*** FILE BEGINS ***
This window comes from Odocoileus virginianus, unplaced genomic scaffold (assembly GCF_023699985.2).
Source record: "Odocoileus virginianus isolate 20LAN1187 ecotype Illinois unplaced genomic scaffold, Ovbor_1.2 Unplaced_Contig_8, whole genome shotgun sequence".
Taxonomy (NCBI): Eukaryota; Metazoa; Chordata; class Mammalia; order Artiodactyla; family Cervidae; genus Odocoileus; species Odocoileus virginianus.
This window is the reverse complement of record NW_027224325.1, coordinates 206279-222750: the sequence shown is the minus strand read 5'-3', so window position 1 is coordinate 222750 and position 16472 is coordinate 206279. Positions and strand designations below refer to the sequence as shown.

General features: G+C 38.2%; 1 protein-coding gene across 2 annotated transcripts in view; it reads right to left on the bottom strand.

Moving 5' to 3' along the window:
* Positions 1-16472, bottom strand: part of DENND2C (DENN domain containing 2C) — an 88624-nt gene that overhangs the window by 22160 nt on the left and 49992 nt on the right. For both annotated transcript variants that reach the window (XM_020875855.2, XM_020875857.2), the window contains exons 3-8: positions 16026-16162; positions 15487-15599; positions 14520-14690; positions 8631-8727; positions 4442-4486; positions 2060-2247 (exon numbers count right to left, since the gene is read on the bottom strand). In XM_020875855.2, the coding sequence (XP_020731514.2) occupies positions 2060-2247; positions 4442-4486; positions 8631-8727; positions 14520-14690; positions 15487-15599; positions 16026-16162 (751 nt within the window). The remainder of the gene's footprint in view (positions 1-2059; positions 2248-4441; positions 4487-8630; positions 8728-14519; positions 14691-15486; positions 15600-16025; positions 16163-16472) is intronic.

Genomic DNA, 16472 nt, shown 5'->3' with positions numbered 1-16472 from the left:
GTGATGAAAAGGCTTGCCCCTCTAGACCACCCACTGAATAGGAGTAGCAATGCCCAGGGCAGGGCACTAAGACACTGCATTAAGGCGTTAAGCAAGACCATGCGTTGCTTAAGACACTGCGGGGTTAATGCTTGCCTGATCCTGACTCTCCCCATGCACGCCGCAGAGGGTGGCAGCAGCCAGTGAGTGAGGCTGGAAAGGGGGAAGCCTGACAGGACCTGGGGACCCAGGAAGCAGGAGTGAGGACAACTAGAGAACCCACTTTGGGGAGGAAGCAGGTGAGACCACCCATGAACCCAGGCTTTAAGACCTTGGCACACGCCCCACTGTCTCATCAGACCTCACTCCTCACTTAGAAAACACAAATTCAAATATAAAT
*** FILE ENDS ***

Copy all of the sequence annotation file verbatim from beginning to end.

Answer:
This window comes from Odocoileus virginianus, unplaced genomic scaffold (assembly GCF_023699985.2).
Source record: "Odocoileus virginianus isolate 20LAN1187 ecotype Illinois unplaced genomic scaffold, Ovbor_1.2 Unplaced_Contig_8, whole genome shotgun sequence".
Taxonomy (NCBI): Eukaryota; Metazoa; Chordata; class Mammalia; order Artiodactyla; family Cervidae; genus Odocoileus; species Odocoileus virginianus.
This window is the reverse complement of record NW_027224325.1, coordinates 206279-222750: the sequence shown is the minus strand read 5'-3', so window position 1 is coordinate 222750 and position 16472 is coordinate 206279. Positions and strand designations below refer to the sequence as shown.

General features: G+C 38.2%; 1 protein-coding gene across 2 annotated transcripts in view; it reads right to left on the bottom strand.

Moving 5' to 3' along the window:
* Positions 1-16472, bottom strand: part of DENND2C (DENN domain containing 2C) — an 88624-nt gene that overhangs the window by 22160 nt on the left and 49992 nt on the right. For both annotated transcript variants that reach the window (XM_020875855.2, XM_020875857.2), the window contains exons 3-8: positions 16026-16162; positions 15487-15599; positions 14520-14690; positions 8631-8727; positions 4442-4486; positions 2060-2247 (exon numbers count right to left, since the gene is read on the bottom strand). In XM_020875855.2, the coding sequence (XP_020731514.2) occupies positions 2060-2247; positions 4442-4486; positions 8631-8727; positions 14520-14690; positions 15487-15599; positions 16026-16162 (751 nt within the window). The remainder of the gene's footprint in view (positions 1-2059; positions 2248-4441; positions 4487-8630; positions 8728-14519; positions 14691-15486; positions 15600-16025; positions 16163-16472) is intronic.

Genomic DNA, 16472 nt, shown 5'->3' with positions numbered 1-16472 from the left:
GTGATGAAAAGGCTTGCCCCTCTAGACCACCCACTGAATAGGAGTAGCAATGCCCAGGGCAGGGCACTAAGACACTGCATTAAGGCGTTAAGCAAGACCATGCGTTGCTTAAGACACTGCGGGGTTAATGCTTGCCTGATCCTGACTCTCCCCATGCACGCCGCAGAGGGTGGCAGCAGCCAGTGAGTGAGGCTGGAAAGGGGGAAGCCTGACAGGACCTGGGGACCCAGGAAGCAGGAGTGAGGACAACTAGAGAACCCACTTTGGGGAGGAAGCAGGTGAGACCACCCATGAACCCAGGCTTTAAGACCTTGGCACACGCCCCACTGTCTCATCAGACCTCACTCCTCACTTAGAAAACACAAATTCAAATATAAAT